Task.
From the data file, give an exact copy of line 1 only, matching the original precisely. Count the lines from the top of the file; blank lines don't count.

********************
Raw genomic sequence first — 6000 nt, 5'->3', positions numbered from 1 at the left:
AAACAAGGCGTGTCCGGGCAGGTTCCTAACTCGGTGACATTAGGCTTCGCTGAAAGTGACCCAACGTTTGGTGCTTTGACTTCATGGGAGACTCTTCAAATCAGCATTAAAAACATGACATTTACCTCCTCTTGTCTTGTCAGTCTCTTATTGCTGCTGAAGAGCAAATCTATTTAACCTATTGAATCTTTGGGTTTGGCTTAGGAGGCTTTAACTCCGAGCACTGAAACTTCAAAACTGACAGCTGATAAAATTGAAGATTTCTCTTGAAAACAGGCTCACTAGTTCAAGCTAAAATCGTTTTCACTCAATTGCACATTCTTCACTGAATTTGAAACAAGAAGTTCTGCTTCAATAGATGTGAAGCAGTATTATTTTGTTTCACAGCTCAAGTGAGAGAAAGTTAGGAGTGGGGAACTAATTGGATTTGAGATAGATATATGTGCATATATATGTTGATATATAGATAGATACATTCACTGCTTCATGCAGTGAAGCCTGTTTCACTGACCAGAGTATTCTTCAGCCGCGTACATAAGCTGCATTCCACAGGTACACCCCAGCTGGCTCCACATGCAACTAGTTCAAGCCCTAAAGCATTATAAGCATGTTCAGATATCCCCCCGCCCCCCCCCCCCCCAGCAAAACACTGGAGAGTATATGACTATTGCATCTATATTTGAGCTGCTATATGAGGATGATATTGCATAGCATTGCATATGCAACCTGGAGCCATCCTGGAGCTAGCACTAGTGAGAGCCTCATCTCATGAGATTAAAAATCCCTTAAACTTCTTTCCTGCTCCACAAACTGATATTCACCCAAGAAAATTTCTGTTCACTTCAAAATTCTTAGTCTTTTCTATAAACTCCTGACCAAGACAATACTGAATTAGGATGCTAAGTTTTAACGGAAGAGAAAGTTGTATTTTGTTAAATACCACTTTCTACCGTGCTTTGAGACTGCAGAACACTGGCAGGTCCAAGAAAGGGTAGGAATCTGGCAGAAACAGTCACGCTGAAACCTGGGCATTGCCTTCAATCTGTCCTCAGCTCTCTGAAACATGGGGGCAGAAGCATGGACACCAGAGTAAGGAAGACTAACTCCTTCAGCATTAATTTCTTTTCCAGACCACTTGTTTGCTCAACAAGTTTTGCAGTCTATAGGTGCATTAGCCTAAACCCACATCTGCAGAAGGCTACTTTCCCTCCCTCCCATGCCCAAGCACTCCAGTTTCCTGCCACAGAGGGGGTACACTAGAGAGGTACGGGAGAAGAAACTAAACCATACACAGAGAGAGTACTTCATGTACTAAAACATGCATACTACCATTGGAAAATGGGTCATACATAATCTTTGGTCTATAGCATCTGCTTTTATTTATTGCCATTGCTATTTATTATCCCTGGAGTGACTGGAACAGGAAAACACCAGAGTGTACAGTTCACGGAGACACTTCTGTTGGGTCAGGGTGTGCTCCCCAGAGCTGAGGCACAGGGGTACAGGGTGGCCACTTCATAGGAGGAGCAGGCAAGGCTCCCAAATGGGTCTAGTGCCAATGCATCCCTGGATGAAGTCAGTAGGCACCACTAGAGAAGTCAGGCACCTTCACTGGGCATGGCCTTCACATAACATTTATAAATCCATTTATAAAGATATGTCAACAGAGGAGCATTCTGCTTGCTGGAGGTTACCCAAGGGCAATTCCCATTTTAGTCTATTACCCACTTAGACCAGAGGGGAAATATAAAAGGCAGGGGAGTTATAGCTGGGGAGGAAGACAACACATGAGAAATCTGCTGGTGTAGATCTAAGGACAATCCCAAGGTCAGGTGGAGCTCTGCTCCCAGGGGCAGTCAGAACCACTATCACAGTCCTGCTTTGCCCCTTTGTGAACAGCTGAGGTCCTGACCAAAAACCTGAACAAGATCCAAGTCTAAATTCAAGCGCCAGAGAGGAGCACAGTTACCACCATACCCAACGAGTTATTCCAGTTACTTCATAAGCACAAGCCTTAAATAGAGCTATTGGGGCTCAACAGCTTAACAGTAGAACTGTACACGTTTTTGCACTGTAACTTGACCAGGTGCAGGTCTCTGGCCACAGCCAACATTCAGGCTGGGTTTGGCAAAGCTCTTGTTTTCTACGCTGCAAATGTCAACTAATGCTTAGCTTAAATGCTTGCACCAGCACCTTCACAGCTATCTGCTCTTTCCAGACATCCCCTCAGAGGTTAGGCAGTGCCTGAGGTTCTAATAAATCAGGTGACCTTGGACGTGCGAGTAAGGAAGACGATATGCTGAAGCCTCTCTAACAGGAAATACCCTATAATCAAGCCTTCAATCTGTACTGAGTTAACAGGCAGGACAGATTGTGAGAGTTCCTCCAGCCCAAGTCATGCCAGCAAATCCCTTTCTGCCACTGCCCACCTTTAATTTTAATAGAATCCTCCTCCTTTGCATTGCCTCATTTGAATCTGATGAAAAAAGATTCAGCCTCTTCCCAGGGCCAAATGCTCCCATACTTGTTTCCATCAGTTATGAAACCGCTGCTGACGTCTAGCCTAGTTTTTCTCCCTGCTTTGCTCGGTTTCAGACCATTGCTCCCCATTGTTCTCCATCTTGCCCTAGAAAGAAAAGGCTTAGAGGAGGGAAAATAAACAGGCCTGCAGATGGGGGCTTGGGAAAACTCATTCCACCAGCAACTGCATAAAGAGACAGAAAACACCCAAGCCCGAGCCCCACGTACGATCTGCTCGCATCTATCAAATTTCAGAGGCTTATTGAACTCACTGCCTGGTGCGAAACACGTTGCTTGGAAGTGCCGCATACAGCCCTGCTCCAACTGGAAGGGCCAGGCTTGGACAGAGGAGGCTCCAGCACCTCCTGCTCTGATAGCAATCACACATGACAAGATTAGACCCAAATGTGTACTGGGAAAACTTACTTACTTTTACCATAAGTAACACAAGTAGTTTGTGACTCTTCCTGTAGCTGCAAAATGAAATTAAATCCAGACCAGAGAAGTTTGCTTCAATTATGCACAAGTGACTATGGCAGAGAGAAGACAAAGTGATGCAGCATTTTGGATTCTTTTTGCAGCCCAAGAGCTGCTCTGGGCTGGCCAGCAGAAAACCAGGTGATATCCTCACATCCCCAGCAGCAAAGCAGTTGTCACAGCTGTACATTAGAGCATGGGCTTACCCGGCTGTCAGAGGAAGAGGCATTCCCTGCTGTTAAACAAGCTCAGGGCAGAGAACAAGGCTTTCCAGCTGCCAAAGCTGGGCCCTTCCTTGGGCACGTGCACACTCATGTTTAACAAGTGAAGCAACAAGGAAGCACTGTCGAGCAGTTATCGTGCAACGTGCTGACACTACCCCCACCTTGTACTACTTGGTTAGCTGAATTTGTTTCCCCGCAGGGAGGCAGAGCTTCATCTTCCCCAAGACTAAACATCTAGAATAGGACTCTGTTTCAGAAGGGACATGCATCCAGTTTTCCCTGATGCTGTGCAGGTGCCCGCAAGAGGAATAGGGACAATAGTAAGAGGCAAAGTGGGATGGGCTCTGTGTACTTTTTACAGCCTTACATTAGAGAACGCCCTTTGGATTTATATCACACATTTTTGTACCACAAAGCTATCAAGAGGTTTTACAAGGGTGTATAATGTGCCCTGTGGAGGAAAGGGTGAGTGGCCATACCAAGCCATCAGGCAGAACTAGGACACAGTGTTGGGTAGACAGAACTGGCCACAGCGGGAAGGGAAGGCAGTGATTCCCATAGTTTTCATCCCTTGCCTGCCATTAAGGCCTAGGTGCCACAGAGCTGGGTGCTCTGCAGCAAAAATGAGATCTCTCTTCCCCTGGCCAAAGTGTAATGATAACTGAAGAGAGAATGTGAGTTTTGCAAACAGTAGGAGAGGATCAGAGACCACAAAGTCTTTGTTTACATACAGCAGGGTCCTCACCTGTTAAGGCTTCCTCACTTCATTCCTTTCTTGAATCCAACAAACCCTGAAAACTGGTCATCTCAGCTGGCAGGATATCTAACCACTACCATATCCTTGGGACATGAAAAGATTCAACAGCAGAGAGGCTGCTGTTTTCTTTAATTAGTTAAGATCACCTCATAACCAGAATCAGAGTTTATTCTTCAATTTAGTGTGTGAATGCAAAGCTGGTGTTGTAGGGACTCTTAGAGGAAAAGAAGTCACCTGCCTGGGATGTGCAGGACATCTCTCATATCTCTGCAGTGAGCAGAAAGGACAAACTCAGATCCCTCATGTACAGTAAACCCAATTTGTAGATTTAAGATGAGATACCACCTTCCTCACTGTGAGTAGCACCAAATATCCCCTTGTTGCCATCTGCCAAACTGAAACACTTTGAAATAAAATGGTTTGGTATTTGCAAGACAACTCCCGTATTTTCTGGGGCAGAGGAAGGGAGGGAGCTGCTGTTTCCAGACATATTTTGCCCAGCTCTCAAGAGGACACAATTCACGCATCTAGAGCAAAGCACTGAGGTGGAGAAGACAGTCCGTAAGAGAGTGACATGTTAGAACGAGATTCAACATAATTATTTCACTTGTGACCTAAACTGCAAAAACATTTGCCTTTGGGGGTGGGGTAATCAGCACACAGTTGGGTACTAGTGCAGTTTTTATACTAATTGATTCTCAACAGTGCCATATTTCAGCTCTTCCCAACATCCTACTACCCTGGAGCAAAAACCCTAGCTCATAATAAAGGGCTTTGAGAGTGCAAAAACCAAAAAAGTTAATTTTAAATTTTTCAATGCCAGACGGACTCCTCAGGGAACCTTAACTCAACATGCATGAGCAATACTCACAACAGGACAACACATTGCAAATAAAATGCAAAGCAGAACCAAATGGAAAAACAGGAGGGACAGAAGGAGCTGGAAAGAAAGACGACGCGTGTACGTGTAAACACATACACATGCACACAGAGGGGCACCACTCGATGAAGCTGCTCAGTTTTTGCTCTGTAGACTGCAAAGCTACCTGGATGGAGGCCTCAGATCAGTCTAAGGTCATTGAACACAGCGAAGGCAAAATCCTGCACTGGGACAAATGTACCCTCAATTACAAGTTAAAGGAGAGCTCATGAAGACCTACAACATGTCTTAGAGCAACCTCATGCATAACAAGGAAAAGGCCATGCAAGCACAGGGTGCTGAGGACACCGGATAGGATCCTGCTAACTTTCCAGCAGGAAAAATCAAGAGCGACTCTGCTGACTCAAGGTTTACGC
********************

Raw genomic sequence first — 6000 nt, 5'->3', positions numbered from 1 at the left: